One never quite knows what to expect from Schuller, but his works rarely disappoint. Where the Word Ends was no exception, being one of the most lush and exhilarating new orchestral pieces i’ve heard in a long time. Cast in four seamless movements, Schuller has packed the piece with the range and variety of material one might expect in a symphonic poem. In fact, it’s rather tempting to describe it simplistically as having “something for everyone”, although its progress from brash, modernistic ebullience to delicate lyricism is convincing and subtle. Moreover, the whole thing somehow holds together and makes sense, although my ear found itself recoiling from one or two moments that sounded like so much generic contemporary music (or do i mean generic English contemporary music?). They were only moments, though; Gunther Schuller’s 25-minute span forms an object ever in flux, ultimately dragging the listener through the most vivid, exciting sonic landscape. Read more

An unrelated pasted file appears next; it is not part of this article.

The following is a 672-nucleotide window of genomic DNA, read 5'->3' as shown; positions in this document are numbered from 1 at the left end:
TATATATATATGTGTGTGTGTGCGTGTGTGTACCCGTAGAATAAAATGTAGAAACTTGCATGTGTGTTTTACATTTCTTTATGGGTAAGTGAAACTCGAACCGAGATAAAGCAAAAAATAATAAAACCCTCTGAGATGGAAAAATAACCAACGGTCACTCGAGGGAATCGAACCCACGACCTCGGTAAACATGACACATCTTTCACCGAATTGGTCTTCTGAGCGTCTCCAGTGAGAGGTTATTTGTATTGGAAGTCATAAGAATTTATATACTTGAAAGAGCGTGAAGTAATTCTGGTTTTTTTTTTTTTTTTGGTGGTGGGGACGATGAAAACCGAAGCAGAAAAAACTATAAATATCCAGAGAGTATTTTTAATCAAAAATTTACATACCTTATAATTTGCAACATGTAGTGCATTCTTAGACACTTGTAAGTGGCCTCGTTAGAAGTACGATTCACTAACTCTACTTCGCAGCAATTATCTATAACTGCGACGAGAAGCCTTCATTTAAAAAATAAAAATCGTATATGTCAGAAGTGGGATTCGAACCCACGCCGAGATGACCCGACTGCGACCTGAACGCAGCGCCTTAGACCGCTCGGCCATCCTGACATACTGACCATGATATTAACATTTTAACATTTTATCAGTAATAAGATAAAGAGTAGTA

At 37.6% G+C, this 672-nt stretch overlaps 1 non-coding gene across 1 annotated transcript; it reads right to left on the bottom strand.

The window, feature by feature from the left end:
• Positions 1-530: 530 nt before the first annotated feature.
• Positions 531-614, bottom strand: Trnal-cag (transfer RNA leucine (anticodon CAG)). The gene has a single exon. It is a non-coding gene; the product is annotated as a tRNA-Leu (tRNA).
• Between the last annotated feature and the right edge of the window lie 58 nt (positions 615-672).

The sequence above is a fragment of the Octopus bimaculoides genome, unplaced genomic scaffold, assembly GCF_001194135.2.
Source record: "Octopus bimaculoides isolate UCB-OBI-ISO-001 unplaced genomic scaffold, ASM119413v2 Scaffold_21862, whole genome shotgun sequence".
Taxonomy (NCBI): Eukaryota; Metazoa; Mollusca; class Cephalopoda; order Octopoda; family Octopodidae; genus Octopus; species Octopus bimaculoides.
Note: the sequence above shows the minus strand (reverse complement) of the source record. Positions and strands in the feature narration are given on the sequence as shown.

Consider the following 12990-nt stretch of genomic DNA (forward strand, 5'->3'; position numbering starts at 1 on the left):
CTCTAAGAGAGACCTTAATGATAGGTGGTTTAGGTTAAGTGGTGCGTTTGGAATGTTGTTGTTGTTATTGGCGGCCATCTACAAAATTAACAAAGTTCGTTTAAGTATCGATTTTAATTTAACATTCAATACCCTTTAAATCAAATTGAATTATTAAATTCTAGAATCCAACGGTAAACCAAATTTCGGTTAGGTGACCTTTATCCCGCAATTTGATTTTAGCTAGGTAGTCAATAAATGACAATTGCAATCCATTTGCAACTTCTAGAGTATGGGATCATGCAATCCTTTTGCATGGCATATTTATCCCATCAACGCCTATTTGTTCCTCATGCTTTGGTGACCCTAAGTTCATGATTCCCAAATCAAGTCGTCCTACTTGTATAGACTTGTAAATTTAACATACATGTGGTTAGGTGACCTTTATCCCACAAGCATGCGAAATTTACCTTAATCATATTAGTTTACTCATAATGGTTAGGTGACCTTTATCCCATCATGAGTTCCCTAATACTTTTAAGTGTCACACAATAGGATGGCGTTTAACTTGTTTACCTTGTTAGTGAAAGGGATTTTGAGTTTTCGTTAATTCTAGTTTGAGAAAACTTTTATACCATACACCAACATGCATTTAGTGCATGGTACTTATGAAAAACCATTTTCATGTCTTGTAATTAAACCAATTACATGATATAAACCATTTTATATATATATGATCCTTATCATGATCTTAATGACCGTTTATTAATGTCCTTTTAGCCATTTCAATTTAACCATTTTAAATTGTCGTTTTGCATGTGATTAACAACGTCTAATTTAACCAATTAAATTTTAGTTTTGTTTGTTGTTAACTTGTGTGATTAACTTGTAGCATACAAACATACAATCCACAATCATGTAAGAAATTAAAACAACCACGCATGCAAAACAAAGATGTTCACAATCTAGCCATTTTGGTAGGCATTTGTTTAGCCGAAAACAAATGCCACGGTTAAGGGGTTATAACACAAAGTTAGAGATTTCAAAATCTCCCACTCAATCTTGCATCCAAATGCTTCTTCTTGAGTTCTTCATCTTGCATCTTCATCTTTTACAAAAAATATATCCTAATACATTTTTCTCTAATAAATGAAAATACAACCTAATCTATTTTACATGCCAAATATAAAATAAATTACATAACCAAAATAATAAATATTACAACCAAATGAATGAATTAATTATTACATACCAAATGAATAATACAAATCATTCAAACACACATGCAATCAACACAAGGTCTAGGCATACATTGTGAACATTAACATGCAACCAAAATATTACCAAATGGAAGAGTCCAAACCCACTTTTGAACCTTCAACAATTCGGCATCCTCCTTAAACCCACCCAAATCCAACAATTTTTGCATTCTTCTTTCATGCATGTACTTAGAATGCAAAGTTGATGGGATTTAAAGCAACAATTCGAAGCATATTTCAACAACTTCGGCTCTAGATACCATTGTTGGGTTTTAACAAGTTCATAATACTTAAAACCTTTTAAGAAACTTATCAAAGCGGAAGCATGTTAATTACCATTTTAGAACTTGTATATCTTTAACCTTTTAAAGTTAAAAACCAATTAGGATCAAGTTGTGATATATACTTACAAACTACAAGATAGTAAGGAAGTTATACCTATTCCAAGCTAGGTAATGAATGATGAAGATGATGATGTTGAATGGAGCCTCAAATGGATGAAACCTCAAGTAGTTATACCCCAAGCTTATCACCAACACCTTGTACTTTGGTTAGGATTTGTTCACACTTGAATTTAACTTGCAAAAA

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Proms 2010: looking forward/back; Claude Vivier – Orion (UK Première)

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The Proms season is upon us once again, bringing with it the lively hope of new commissions and world premières. However, a cursory glance at the concert season makes for rather damp reading, the commissions going to an unadventurous gaggle including Mark-Anthony Turnage, David Matthews, Graham Fitkin, Jonathan Dove and Huw Watkins. That being said, new works from Robin Holloway, Tansy Davies and Tarik O’Regan should make for more interesting listening, along with UK premières from Gunther Schuller, Simon Holt, James Dillon and Bent Sørensen. If time allows, each new work and other concerts of note will be covered here on 5:4, together with a recording of the performance. First up is Gunther Schuller next Tuesday.